Get a group of top advisors in a room for an hour and you have just enough time to get through one question. That’s what happened recently when Denver-based managed account provider Curian Capital invited AdvisorOne to an exclusive roundtable discussion with a sampling of the reps and broker-dealers with which it partners.
Passion to do right by their clients was immediately palpable and each rep had a lot to say. Not surprisingly, current events initially dominated the discussion, but comments soon veered into longer term retirement planning, behavioral economics and retaining client trust after the events of 2008.
Firms that were represented include Commonwealth Financial Network, INVEST Financial Corp., National Planning Corp., Securities America Advisors, Securities Service Network, SII Investments and Walnut Street Securities.
Mike Helgesen, Securities Service Network: The United States government stole my summer. My clients were concerned about the debt ceiling debate, and it was such a huge time suck. It was a waste of time and a waste of productivity.
Marc Anderson, Securities America Advisors (left): Sure, the government stole my summer, but it made my fall. Once the debate was settled and the uncertainty went away, the markets positively responded and my clients could once again concentrate on growing their portfolios.
Mark Singer, Commonwealth Financial Network: But from a financial planning perspective, events like that are always an opportunity to be proactive. If you’re not boilerplate and can tell them specifically how it affects them, they appreciate it.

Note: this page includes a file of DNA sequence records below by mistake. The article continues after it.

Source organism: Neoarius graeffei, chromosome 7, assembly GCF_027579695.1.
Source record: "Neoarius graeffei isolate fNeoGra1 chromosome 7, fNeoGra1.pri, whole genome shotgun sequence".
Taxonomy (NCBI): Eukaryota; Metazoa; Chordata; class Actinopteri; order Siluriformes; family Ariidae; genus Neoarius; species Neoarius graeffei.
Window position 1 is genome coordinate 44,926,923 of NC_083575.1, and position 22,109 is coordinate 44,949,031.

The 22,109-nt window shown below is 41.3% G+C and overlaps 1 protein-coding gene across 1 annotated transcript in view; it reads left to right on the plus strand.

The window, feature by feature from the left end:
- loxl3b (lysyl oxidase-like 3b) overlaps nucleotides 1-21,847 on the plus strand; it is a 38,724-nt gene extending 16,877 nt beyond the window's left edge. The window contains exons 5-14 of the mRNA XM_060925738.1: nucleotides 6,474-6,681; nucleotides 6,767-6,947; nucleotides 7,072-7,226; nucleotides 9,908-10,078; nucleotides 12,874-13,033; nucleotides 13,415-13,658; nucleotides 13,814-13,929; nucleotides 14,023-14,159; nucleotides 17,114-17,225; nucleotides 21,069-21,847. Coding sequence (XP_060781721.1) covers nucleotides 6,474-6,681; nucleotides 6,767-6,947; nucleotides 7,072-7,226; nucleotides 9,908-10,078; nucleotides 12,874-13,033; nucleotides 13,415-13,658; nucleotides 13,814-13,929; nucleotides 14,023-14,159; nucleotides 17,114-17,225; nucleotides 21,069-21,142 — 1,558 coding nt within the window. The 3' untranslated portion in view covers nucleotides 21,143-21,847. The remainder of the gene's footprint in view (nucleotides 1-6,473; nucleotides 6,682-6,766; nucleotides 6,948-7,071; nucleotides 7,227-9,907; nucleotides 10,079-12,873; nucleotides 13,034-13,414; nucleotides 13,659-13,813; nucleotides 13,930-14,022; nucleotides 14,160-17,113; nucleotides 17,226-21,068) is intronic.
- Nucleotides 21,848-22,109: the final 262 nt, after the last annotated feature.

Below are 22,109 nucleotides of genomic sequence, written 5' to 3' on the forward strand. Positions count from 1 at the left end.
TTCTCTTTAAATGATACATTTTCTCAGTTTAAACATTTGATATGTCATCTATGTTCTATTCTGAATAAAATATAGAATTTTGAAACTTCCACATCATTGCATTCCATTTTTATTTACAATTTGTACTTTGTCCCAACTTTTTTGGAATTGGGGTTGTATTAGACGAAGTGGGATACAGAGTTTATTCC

Scott Campbell, INVEST Financial Corp. (left): What clients are struggling with is fear. They have the loss of equity in their home; they’re concerned about the American dream and whether it can still be achieved. It’s the totality of the information they receive that overwhelms them, and they look to us to be the filter. It used to be all about investment performance, but not anymore.
Rex Rexroad, Commonwealth Financial Network: This might sound a little self-serving, but there’s really no one to turn to like the financial advisor. Guidance and leadership in life typically revolves around money. They might have a priest, accountant and lawyer. But no other professional is at the crux of where those issues meet. No one is at the same level of depth in terms of the client’s situation like a financial advisor.
Campbell: It’s so important to seek out collaborative relationships with CPAs and other professionals if for no other reason than it minimizes the inconsistency of the message the client receives.
Matt Hanshaw, National Planning Corp.: But clients are much more sophisticated than they were even five or 10 years ago. After 2008, there’s a sense of “we’ve been through this before. I know what you’re going to tell me, but I just want to hear it from you.” They still want that reassurance.
Rexroad: And it’s not so much the risk of volatility they’re dealing with; it’s the risk of not reaching their goals.